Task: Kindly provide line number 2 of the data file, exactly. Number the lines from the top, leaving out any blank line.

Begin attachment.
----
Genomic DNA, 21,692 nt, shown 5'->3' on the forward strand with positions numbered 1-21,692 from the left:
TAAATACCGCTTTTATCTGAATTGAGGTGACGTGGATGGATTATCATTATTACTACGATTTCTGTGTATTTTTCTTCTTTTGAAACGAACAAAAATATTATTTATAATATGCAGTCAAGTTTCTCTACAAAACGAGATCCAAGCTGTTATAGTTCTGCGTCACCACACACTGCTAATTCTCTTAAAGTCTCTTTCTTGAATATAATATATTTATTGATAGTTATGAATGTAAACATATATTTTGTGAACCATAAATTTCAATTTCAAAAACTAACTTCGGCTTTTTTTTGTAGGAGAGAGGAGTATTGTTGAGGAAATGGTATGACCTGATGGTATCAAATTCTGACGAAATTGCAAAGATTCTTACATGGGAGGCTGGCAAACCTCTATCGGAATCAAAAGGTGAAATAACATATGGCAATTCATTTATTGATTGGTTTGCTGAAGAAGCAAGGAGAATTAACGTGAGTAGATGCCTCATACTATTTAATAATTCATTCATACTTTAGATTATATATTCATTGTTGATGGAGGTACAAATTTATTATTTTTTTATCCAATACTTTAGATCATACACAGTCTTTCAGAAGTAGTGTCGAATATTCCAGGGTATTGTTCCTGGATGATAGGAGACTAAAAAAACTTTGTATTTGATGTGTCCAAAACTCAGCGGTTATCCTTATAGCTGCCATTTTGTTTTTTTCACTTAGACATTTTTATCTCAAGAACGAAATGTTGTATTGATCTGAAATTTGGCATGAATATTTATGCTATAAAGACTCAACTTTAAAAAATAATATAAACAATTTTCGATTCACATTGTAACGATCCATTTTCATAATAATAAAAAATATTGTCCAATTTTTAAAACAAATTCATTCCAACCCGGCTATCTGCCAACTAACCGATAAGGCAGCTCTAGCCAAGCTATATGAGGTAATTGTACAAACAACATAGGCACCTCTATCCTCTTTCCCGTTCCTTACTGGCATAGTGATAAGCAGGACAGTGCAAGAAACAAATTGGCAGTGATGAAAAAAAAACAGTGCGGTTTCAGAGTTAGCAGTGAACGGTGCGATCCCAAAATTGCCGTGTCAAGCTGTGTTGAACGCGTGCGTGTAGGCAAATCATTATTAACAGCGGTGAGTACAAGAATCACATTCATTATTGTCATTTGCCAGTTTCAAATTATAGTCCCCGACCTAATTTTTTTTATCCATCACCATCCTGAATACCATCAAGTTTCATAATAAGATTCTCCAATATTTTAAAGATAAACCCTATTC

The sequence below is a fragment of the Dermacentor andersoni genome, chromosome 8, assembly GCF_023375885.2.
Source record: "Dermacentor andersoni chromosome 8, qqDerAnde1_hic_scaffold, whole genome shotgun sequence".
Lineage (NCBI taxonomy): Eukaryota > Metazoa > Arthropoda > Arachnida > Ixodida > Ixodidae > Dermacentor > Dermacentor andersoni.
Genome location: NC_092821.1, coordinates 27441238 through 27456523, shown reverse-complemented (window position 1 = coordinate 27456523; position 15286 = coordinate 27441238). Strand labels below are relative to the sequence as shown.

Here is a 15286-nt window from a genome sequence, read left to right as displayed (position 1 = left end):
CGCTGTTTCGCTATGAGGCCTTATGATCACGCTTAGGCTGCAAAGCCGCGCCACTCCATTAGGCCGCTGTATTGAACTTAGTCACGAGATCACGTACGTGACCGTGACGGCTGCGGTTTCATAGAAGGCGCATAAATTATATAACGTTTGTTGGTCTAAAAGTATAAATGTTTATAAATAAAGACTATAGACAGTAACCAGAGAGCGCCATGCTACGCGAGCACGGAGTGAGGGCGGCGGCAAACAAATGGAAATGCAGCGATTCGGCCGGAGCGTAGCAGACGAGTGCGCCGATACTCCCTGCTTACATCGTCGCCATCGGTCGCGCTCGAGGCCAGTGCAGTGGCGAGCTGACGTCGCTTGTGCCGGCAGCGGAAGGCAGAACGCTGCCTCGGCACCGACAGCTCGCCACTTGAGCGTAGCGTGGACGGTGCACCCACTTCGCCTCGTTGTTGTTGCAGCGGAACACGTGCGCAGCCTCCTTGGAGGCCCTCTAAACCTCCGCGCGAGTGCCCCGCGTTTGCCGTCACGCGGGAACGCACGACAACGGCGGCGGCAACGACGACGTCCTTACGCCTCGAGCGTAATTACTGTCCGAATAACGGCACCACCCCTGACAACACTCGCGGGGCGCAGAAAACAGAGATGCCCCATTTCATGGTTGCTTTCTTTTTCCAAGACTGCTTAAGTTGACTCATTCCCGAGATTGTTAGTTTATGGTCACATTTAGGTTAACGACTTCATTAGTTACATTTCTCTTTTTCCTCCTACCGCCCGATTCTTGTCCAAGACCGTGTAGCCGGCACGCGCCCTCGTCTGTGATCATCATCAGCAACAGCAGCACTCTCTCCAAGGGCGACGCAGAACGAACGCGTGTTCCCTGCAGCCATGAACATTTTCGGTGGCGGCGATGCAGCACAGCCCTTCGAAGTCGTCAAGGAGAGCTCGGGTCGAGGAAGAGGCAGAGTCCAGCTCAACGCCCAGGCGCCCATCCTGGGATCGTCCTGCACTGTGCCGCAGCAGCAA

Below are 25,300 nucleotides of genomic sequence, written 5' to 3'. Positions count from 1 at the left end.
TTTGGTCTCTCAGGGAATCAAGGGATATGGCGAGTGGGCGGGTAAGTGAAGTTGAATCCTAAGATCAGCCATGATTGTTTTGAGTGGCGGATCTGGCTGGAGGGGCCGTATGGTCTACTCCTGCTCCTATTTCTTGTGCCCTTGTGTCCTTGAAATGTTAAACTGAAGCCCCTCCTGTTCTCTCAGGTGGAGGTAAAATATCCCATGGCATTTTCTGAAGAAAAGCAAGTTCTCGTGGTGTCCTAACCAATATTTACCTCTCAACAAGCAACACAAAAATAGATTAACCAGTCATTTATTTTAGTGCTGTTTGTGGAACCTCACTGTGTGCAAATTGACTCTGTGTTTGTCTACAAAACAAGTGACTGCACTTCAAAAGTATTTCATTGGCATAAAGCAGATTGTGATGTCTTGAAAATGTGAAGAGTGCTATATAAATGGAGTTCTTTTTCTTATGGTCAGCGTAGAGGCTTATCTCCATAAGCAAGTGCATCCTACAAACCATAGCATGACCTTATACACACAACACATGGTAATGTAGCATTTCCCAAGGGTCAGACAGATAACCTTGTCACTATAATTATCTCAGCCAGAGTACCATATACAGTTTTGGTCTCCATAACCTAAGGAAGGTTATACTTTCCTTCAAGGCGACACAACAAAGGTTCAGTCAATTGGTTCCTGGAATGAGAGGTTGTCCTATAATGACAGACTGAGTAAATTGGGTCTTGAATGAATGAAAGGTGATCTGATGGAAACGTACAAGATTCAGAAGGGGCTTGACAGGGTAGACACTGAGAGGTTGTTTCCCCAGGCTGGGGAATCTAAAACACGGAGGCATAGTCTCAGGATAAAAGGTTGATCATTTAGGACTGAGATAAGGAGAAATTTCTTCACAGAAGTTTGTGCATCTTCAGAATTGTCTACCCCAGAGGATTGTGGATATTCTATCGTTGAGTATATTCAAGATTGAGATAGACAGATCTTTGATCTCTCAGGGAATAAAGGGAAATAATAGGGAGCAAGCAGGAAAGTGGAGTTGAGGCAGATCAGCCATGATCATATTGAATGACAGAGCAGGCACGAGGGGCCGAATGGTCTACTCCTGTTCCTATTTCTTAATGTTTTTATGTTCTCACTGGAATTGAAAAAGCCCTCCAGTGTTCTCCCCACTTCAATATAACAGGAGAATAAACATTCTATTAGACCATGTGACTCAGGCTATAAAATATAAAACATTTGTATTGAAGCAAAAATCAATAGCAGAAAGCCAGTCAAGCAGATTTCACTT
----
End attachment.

TAAATACCGCTTTTATCTGAATTGAGGTGACGTGGATGGATTATCATTATTACTACGATTTCTGTGTATTTTTCTTCTTTTGAAACGAACAAAAATATTATTTATAATATGCAGTCAAGTTTCTCTACAAAACGAGATCCAAGCTGTTATAGTTCTGCGTCACCACACACTGCTAATTCTCTTAAAGTCTCTTTCTTGAATATAATATATTTATTGATAGTTATGAATGTAAACATATATTTTGTGAACCATAAATTTCAATTTCAAAAACTAACTTCGGCTTTTTTTTGTAGGAGAGAGGAGTATTGTTGAGGAAATGGTATGACCTGATGGTATCAAATTCTGACGAAATTGCAAAGATTCTTACATGGGAGGCTGGCAAACCTCTATCGGAATCAAAAGGTGAAATAACATATGGCAATTCATTTATTGATTGGTTTGCTGAAGAAGCAAGGAGAATTAACGTGAGTAGATGCCTCATACTATTTAATAATTCATTCATACTTTAGATTATATATTCATTGTTGATGGAGGTACAAATTTATTATTTTTTTATCCAATACTTTAGATCATACACAGTCTTTCAGAAGTAGTGTCGAATATTCCAGGGTATTGTTCCTGGATGATAGGAGACTAAAAAAACTTTGTATTTGATGTGTCCAAAACTCAGCGGTTATCCTTATAGCTGCCATTTTGTTTTTTTCACTTAGACATTTTTATCTCAAGAACGAAATGTTGTATTGATCTGAAATTTGGCATGAATATTTATGCTATAAAGACTCAACTTTAAAAAATAATATAAACAATTTTCGATTCACATTGTAACGATCCATTTTCATAATAATAAAAAATATTGTCCAATTTTTAAAACAAATTCATTCCAACCCGGCTATCTGCCAACTAACCGATAAGGCAGCTCTAGCCAAGCTATATGAGGTAATTGTACAAACAACATAGGCACCTCTATCCTCTTTCCCGTTCCTTACTGGCATAGTGATAAGCAGGACAGTGCAAGAAACAAATTGGCAGTGATGAAAAAAAAACAGTGCGGTTTCAGAGTTAGCAGTGAACGGTGCGATCCCAAAATTGCCGTGTCAAGCTGTGTTGAACGCGTGCGTGTAGGCAAATCATTATTAACAGCGGTGAGTACAAGAATCACATTCATTATTGTCATTTGCCAGTTTCAAATTATAGTCCCCGACCTAATTTTTTTTATCCATCACCATCCTGAATACCATCAAGTTTCATAATAAGATTCTCCAATATTTTAAAGATAAACCCTATTC